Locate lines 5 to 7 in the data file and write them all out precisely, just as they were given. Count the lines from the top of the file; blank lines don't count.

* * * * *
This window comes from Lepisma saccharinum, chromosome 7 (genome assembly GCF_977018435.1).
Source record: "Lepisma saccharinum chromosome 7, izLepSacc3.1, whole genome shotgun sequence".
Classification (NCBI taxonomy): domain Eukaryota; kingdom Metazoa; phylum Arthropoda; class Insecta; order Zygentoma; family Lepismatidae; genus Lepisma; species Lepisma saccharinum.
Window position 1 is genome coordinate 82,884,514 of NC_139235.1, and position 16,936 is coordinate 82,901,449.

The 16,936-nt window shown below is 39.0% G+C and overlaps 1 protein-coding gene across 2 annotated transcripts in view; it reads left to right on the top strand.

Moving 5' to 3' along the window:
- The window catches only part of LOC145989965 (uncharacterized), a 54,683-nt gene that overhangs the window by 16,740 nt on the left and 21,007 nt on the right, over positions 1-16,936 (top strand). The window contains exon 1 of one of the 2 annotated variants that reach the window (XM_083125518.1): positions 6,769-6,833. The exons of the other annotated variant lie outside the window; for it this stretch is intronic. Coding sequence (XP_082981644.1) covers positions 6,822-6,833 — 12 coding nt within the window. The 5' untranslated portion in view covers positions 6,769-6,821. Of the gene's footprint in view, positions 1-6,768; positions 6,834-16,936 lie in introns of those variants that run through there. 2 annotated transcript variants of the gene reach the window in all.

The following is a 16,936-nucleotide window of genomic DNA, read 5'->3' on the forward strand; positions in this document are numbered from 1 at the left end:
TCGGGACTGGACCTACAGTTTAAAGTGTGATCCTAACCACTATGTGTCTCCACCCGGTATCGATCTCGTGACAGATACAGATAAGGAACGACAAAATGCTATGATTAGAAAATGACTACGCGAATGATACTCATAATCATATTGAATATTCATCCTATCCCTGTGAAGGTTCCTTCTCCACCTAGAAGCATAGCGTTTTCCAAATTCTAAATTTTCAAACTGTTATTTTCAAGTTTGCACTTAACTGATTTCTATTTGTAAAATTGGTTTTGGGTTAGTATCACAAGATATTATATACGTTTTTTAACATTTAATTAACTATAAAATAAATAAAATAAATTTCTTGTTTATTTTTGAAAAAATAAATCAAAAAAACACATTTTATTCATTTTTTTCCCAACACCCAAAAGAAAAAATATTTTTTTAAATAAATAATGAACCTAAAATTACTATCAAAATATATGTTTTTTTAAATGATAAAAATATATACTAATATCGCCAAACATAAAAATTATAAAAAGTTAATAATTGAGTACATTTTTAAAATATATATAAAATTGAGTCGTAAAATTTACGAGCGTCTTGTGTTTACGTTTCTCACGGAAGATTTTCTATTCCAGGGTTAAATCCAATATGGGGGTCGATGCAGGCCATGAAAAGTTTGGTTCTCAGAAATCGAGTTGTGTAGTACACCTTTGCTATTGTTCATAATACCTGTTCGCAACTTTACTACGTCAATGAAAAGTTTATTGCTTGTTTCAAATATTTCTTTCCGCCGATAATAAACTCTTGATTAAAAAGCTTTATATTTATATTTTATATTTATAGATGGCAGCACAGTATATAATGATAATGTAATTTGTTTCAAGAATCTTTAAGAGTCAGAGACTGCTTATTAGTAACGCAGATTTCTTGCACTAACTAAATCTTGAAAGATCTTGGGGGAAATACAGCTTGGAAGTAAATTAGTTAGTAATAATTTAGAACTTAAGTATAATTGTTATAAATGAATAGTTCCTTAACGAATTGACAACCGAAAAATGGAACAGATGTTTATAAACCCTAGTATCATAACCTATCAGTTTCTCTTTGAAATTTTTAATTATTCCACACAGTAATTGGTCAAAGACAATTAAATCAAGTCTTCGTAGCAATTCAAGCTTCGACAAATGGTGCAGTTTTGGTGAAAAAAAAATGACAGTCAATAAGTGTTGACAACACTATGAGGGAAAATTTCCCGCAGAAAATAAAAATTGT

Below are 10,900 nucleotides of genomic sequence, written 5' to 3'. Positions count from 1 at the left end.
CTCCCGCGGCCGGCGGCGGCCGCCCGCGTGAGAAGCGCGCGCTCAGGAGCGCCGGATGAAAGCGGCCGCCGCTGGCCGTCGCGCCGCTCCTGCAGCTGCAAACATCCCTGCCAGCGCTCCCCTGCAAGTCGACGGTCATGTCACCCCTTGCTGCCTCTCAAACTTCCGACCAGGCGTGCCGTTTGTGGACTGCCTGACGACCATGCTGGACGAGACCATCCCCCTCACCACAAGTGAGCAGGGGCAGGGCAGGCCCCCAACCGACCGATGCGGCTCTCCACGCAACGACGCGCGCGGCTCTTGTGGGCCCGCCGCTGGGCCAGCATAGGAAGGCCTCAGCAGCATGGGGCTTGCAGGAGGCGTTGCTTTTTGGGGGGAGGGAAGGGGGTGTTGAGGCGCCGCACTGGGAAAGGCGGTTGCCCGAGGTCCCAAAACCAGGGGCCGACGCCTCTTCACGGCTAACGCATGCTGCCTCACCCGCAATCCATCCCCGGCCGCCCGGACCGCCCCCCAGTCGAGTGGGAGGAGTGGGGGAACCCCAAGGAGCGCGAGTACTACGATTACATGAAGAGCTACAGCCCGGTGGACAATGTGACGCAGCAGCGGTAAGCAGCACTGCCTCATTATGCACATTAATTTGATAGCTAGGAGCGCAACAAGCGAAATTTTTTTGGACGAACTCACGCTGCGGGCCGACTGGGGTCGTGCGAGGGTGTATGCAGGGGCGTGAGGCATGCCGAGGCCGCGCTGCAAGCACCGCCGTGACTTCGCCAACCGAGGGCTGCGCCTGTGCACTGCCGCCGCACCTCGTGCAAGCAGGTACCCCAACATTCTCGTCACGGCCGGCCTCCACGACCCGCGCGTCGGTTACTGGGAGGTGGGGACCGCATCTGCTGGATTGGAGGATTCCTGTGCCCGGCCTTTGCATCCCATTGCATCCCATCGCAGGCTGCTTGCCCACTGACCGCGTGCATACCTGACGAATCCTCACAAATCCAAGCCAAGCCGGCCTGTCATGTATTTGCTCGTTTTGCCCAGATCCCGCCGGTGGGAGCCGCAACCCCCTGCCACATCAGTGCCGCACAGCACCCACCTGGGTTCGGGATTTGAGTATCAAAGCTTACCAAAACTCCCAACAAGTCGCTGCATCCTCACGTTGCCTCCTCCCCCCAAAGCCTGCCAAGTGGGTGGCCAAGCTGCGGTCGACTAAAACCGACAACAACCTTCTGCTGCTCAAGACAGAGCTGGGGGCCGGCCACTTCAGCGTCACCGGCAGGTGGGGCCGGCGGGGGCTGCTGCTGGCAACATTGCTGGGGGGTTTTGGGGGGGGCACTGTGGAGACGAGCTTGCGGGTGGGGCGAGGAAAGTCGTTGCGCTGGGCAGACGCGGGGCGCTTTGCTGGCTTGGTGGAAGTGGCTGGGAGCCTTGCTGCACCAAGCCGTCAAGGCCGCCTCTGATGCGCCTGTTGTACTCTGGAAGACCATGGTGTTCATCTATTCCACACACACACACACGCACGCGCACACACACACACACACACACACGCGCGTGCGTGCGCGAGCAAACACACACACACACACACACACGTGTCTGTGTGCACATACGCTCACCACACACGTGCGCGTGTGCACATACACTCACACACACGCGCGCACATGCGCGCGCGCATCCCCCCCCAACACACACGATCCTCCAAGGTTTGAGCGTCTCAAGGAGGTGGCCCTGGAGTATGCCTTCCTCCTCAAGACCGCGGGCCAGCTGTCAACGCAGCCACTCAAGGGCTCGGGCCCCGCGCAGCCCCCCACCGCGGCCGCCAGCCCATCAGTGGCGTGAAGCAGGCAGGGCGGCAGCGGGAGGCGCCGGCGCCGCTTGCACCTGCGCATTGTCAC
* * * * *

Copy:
The 16,936-nt window shown below is 39.0% G+C and overlaps 1 protein-coding gene across 2 annotated transcripts in view; it reads left to right on the top strand.

Moving 5' to 3' along the window:
- The window catches only part of LOC145989965 (uncharacterized), a 54,683-nt gene that overhangs the window by 16,740 nt on the left and 21,007 nt on the right, over positions 1-16,936 (top strand). The window contains exon 1 of one of the 2 annotated variants that reach the window (XM_083125518.1): positions 6,769-6,833. The exons of the other annotated variant lie outside the window; for it this stretch is intronic. Coding sequence (XP_082981644.1) covers positions 6,822-6,833 — 12 coding nt within the window. The 5' untranslated portion in view covers positions 6,769-6,821. Of the gene's footprint in view, positions 1-6,768; positions 6,834-16,936 lie in introns of those variants that run through there. 2 annotated transcript variants of the gene reach the window in all.